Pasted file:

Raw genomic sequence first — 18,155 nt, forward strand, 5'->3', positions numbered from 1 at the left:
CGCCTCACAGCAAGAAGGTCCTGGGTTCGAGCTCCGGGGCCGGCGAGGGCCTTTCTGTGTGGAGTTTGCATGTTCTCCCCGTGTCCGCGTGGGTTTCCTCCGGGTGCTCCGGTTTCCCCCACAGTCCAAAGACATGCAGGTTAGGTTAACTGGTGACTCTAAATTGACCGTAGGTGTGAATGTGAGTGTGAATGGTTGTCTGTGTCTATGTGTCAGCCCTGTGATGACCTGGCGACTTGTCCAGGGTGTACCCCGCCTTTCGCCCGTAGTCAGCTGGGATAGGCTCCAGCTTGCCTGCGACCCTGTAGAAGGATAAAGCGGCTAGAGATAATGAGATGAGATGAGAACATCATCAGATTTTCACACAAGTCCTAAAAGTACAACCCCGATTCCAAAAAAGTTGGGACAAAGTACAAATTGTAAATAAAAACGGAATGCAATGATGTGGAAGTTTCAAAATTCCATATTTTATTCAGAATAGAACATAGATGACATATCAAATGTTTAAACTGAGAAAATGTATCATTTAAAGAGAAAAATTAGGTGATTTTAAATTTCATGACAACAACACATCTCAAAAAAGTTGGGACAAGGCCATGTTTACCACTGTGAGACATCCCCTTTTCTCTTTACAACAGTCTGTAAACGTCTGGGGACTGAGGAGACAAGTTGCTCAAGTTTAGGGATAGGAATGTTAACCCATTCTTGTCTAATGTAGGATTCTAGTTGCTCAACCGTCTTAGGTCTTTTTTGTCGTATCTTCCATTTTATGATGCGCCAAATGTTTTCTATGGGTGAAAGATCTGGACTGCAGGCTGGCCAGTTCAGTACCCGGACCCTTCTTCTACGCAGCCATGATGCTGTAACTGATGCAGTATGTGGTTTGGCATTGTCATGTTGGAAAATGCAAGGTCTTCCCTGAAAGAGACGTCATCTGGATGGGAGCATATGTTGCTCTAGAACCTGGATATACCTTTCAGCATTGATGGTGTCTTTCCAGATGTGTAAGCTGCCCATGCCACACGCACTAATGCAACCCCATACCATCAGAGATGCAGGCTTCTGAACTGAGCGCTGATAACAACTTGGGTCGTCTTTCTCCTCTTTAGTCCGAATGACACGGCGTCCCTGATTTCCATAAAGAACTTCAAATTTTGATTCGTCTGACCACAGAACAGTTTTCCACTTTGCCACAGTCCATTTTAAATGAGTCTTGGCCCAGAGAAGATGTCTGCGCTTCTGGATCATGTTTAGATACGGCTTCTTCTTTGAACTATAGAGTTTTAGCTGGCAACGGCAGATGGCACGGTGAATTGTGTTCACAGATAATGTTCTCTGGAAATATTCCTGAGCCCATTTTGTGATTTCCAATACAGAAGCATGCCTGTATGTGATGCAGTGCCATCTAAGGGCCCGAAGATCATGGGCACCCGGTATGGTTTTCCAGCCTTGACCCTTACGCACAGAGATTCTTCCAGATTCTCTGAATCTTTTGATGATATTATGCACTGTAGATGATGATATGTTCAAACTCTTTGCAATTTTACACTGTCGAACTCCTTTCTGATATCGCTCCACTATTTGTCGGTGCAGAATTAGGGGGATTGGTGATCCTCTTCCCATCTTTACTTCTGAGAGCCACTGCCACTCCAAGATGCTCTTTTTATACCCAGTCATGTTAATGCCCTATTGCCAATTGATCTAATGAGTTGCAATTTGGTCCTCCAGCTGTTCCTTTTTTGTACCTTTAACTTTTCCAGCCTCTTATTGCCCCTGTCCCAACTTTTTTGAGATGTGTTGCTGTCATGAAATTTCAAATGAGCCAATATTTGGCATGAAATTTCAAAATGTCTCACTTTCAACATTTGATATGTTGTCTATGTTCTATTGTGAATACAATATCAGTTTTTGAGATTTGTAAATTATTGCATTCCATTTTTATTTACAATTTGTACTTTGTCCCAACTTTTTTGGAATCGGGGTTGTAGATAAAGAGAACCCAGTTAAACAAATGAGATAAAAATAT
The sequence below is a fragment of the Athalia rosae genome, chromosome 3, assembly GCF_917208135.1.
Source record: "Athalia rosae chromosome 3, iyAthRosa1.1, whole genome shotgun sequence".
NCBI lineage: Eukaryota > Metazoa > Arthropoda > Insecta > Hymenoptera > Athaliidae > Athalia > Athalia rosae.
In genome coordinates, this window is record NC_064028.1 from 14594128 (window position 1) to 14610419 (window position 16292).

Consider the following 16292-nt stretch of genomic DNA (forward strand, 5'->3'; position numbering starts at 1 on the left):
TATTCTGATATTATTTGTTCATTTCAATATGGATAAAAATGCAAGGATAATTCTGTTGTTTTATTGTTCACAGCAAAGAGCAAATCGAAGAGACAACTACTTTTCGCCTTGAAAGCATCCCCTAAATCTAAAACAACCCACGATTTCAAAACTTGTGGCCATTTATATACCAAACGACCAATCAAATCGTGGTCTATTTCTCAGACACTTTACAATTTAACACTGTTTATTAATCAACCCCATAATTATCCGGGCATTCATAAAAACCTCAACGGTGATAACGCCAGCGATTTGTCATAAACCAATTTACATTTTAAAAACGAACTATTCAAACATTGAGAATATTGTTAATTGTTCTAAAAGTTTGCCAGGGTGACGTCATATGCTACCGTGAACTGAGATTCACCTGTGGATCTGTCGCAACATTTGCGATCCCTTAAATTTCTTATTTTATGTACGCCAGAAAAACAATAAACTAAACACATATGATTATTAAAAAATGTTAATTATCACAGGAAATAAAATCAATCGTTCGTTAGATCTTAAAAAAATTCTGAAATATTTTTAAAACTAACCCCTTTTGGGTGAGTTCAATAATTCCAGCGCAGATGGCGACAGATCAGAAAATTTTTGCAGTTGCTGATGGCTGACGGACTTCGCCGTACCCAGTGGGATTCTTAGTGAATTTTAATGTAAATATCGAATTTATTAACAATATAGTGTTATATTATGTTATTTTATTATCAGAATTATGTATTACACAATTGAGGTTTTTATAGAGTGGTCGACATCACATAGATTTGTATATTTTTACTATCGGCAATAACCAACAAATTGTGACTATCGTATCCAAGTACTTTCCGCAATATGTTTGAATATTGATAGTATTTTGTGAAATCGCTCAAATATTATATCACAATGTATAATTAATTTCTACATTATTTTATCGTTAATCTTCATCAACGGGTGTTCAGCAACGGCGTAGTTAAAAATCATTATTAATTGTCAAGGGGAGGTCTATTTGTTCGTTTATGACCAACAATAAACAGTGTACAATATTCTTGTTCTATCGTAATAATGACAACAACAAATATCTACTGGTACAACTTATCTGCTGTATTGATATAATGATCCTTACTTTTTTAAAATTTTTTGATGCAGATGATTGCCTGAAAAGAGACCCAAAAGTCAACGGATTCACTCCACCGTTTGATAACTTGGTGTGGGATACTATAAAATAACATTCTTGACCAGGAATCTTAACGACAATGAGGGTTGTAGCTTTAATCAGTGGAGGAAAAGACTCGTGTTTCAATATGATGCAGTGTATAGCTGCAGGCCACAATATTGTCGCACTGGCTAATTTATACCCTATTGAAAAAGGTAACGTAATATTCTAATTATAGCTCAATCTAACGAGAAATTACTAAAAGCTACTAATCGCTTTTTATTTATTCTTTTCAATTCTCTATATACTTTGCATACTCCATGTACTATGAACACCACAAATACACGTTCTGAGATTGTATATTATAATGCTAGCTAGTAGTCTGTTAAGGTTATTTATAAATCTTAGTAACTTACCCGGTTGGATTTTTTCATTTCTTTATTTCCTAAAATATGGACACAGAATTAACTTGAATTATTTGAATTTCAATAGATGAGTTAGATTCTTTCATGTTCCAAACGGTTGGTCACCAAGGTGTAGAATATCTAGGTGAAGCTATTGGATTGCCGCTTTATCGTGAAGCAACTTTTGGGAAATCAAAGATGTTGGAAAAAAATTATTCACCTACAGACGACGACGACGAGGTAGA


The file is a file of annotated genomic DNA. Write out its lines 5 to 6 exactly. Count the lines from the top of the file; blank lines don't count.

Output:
NCBI lineage: Eukaryota > Metazoa > Arthropoda > Insecta > Hymenoptera > Athaliidae > Athalia > Athalia rosae.
In genome coordinates, this window is record NC_064028.1 from 14594128 (window position 1) to 14610419 (window position 16292).